Following Jesus requires some risk!  It is not easy, and it is not for everyone. For example, feeding 5000 people on a hillside is nice, and who could be against that but dropping everything and changing your life to follow an itinerate rabbi who can do that? Leave, family, friends, job, and home and follow?  So, if I am true with myself I must admit that I am not sure I would stay with Jesus when he asked if I wish to go away?


Jesus teaches turning the other cheek, walking the extra mile, visiting the sick, the outcast, the imprisoned, and loving our enemy.  That is asking way too much more than I am willing to give on most days.  When I think about a savior, sure, I want my sins forgiven!  I want everlasting life, of course, but I don’t want it for everybody.  Just me and my family, my friends, my tribe, sure but not them!  Please God not them!  That is not what Jesus is about though!  Selective love and salvation, nope he is all in on everyone.  And that is hard to take. There are lots of times it is not for me.


When I am honest with myself I want Jesus to turn over more tables in the temple. I want him to fight back.  I want him to turn the tables of injustice and give those who exploit the poor, the vulnerable and lived by greed and abused their positions and their power to get what is coming to them.  Instead we get bread. I don’t want the distribution of this bread of life, this life-giving bread, I want some retribution, some vengeance.  I know I am not supposed to want that, but sometimes, I confess, I do.[4]   But when I hear of priests molesting children and school children gunned down by one of their own classmates, suicide bombers and terrorists and human trafficking and violence, war, and collusion with the Russians it is hard for me to accept that all Jesus offers is this bread, his body and his blood. It is hard for me to reconcile.   Jesus came not to condemn the world but to save it.  It is hard to accept.  And if I am brutally honest it is offensive, that Jesus would give his life for them, those people, who do those things….


There are days, far too many days, when I want more than living bread and a different kind of messiah than that of Jesus Christ.  I do not want to pray for my enemies.  I do not want to sit at the same table with betrayers.  I do not want to go to the cross.  I do not want to seek reconciliation.  I do not want to extend forgiveness. All of this is too difficult.  Grace is hard!  Forgiveness is offensive.  Revenge far more satisfying.  I want to see some retribution and vengeance served.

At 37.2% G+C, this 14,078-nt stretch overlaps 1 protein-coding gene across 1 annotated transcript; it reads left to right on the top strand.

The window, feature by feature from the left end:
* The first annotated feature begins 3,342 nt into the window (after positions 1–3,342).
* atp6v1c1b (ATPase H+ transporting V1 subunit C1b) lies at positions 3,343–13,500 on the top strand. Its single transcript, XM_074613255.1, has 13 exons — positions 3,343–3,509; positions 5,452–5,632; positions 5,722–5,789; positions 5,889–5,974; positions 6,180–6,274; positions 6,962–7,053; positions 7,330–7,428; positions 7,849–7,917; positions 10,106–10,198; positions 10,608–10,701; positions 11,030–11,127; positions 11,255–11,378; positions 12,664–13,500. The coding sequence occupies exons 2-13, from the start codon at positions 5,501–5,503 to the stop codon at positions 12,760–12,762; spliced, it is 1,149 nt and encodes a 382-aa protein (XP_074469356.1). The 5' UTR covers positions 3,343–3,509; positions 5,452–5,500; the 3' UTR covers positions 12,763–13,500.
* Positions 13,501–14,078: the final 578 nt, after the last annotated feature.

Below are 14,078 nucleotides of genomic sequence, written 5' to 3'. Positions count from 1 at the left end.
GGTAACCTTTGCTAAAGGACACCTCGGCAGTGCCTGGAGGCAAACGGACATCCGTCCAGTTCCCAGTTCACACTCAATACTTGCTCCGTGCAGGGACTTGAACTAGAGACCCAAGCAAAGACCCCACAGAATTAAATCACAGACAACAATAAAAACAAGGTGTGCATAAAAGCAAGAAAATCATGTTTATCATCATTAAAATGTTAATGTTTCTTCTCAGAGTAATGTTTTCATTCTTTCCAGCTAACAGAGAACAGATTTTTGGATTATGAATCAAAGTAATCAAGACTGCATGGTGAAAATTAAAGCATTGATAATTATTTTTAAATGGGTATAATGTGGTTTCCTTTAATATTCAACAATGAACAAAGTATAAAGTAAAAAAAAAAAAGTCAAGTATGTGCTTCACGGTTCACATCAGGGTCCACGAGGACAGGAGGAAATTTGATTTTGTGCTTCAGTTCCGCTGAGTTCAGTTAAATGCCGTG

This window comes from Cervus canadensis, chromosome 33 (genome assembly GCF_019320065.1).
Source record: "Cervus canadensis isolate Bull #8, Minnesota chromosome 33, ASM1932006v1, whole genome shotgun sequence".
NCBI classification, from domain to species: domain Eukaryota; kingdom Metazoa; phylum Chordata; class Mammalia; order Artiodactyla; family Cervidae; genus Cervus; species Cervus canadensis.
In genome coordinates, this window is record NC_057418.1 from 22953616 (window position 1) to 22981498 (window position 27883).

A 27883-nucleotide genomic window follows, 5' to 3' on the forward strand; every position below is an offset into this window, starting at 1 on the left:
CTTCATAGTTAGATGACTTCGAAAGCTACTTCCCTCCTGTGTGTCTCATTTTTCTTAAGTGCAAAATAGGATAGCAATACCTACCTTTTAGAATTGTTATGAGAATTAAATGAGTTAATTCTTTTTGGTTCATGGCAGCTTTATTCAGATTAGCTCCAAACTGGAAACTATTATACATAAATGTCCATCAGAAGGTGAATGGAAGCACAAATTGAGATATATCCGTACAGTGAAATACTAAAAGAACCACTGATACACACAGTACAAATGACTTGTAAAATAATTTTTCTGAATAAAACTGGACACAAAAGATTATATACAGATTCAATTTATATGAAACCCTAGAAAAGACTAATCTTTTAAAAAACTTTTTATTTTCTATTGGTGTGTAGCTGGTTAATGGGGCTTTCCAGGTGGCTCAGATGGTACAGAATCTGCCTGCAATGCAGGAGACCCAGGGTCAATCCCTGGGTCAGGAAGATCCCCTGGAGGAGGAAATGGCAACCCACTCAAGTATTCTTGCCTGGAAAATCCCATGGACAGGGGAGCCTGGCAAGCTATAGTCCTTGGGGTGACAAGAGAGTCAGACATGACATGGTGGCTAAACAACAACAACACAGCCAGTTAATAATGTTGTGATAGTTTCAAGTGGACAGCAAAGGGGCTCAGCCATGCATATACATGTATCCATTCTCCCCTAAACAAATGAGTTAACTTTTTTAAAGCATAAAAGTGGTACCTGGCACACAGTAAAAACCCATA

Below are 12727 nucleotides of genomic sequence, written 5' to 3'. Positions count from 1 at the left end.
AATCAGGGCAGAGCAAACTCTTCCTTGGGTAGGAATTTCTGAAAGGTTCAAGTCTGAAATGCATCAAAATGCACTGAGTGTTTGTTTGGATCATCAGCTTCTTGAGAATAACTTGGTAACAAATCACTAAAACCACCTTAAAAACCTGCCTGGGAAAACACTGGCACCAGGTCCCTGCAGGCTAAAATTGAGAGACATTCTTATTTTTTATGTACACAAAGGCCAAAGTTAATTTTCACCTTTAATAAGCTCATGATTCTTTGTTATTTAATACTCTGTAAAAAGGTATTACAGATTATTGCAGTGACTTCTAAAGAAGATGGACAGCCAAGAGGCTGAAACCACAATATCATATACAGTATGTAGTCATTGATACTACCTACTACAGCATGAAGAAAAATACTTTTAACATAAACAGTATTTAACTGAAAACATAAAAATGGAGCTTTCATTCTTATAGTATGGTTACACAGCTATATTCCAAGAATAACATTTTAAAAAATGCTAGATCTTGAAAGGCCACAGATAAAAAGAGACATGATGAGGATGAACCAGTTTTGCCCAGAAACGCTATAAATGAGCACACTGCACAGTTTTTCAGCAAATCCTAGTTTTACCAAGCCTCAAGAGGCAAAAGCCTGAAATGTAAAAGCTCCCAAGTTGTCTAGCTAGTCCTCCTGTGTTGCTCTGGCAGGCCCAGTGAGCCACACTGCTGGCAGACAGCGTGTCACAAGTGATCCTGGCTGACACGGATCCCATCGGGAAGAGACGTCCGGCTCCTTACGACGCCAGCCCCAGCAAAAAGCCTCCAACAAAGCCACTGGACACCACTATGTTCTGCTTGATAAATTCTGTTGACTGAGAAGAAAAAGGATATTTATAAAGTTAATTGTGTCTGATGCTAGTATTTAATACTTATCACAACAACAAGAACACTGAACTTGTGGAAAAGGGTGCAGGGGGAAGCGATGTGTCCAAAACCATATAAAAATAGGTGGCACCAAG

But Jesus says: I am the bread of life, come down from heaven, for the sake of the world. Not everyone will believe, many will be offended, but for those who eat and drink, they will live, differently, fully, abundantly and for the sake of the world, too.


Do you also wish to turn away?



Yes, some days I do.  I want to turn away and not care.  But I can’t!  I can’t because I too need saving. So, do you.


We have been the lost sheep Jesus has sought and found.  We have been the sinful woman and the rejected leper.  We are the ones who, like Peter, both confess Jesus as Lord and yet deny we know him.   And yet… Jesus still accepts us, forgives us, loves us.  So, we’re in, this is what we have got, this Jesus, this bread of life. Jesus offers us himself to eat. He promises us that he will deal with our lives by using mercy and resurrection.  He actually dies to do that


We are in covenant relationship with the living God who is committed to stick with us.  It also means that it is not up to us to do it alone.  Because it is too hard to do alone.  We need the strength of community, we need each other.  It is so fitting that we are all gathered here today, Rally Day to kick off the new church year as a community of support, faith and love.  Together we can help each other to remember that we are not simply our own, but that we belong body and soul, in life and in death, to our faithful savior, Jesus Christ – the Son of God, who is the living bread come down from heaven.


[1] Reverend Jill Duffield, Presbyterian Outlook, Ephesians 6:10-20; John 6:56-69 – August 26, 2018, 14th Sunday after Pentecost

[2] Reverend Dr. John Ortberg, Roll Call CHRISTIAN CENTURY August 9, 2003 Sunday, August 24 Ephesians 6:10-20 and John 6:56-69

[3] The Right Reverend Dr. Gary R. Hall, Dean of Washington National Cathedral John 6:56-69

[4] Reverend Jill Duffield, Presbyterian Outlook, Ephesians 6:10-20; John 6:56-69 – August 26, 2018, 14th Sunday after Pentecost